President boldly addresses alliance members
On his first foreign trip as President, Donald Trump scored high marks with Americans who gave him a stunning victory last November.
His trip included a visit to Saudi Arabia, where he addressed the leaders of Muslim nations telling them they must do more to rout out Islamic extremists from their communities and mosques. In Israel he met with ally Benjamin Netanyahu and visited holy sites. He also used the opportunity to make a pointed reference to the previous administration which meddled in Israel’s election in an attempt to oust President Netanyahu, saying. “America’s security partnership with Israel is stronger than ever. Under my administration, you see the difference.”
The President and First Lady and key members of his administration then met with Pope Francis at the Vatican. Thursday he addressed NATO (North Atlantic Treaty Organization) members, and spoke frankly about their obligations to “contribute their fair share” so the alliance can focus on fighting terrorism and dealing with “the grave concerns” relating to a mass migration crisis.
“The NATO of the future must include a great focus on terrorism and immigration, as well as threats from Russia and our NATO’s eastern and southern borders,” Trump said in a speech at the new $1.2 billion NATO headquarters in Brussels.
He also told members of the NATO alliance they must finally meet their financial obligations. Referring to “chronic underpayments,” Trump said 23 of the 28 member nations are “still not paying what they should be paying for their own defense.”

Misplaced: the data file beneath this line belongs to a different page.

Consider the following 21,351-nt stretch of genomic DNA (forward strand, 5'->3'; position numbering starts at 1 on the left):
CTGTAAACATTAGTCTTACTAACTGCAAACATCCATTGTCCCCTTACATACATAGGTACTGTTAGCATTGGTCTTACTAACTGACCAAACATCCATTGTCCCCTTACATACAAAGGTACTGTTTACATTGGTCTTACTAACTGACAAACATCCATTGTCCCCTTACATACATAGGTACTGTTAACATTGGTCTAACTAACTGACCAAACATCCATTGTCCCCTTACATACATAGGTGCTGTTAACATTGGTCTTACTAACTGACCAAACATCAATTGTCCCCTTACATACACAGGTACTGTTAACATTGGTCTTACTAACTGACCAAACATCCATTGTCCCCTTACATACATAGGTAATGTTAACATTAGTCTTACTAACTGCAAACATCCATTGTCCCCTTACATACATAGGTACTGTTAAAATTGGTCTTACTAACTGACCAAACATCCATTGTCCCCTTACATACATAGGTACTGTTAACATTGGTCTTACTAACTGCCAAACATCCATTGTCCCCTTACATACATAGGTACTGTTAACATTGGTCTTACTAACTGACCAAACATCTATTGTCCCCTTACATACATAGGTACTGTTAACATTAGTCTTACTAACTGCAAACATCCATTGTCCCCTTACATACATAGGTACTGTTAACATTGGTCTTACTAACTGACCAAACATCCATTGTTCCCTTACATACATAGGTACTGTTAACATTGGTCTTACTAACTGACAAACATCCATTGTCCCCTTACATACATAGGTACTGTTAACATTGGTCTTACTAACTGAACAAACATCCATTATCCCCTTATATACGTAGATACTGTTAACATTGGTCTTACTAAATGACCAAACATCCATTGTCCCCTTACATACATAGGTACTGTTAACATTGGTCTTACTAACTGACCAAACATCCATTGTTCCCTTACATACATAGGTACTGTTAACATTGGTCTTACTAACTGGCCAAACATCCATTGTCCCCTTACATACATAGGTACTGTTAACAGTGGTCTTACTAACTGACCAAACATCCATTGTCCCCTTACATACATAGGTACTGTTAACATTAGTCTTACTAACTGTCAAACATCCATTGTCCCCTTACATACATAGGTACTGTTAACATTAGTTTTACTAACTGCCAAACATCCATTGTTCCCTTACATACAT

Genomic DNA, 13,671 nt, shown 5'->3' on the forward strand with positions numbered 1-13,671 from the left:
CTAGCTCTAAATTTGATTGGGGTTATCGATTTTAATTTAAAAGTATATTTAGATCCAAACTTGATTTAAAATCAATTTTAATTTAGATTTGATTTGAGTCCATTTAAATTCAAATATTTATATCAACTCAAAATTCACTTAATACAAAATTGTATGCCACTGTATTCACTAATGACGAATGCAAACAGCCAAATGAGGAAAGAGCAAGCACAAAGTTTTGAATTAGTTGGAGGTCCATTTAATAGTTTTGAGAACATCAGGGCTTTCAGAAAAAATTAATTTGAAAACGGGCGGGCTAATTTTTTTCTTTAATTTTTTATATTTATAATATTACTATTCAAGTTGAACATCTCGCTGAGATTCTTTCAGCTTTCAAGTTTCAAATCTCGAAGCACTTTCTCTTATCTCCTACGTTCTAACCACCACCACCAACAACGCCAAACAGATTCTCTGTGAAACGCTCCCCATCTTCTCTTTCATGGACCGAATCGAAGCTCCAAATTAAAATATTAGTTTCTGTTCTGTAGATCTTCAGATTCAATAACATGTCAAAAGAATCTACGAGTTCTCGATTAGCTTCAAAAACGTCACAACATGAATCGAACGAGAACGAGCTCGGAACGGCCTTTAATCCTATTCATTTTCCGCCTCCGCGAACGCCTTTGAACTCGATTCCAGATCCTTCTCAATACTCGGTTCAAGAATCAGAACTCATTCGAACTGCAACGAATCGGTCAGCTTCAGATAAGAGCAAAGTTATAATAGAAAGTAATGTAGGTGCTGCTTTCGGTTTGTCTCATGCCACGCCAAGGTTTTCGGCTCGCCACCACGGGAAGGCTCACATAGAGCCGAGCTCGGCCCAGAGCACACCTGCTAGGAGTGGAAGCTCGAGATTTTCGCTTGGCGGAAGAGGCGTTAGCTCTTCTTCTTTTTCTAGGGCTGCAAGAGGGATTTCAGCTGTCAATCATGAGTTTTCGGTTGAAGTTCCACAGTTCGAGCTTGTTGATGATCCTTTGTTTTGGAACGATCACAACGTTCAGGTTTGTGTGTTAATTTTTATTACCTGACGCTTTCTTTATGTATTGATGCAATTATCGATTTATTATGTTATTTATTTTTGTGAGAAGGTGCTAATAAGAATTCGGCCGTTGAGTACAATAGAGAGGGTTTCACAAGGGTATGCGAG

The United States has borne 22% of the costs associated with defending all of the member nations. In an agreed upon cost sharing formula, at least 2% of each county’s gross domestic product is to be spent on defense. Currently, only five of the 28 member nations carrying their own weight are the United States, the United Kingdom, Greece, Poland, and Estonia. Germany only pays 1.19.percent and Canada a paltry 1%. Spain spends 0.9%, as does Belgium. Most of the 28 nation alliance prefer to spend on expansive social programs.
“This is not fair to the taxpayers of the United States,” Trump stated.
The president used his NATO speech to reiterate a point he made during his Saudi Arabia visit, when he encouraged Middle Eastern allies to take on a greater role in fighting the Islamic State.
“This call for driving out terrorism is a message I took to a historic gathering of Arab and Muslim leaders across the region, hosted by Saudi Arabia,” Trump said. “The leaders of the Middle East agreed at this unprecedented meeting to stop funding the radical ideology that leads to this horrible terrorism all over the globe.”
Referencing the terrorist attack in Manchester, England earlier this week as an example of the reasons why NATO as an institution must do more to combat Islamic extremism, Trump said, “The recent attack in the United Kingdom demonstrates the depths of the evil we face with terrorism. Innocent little girls and so many others were horribly murdered and badly injured while attending a concert — beautiful lives with such great potential torn from their families forever. It was a barbaric and vicious attack upon our civilization.”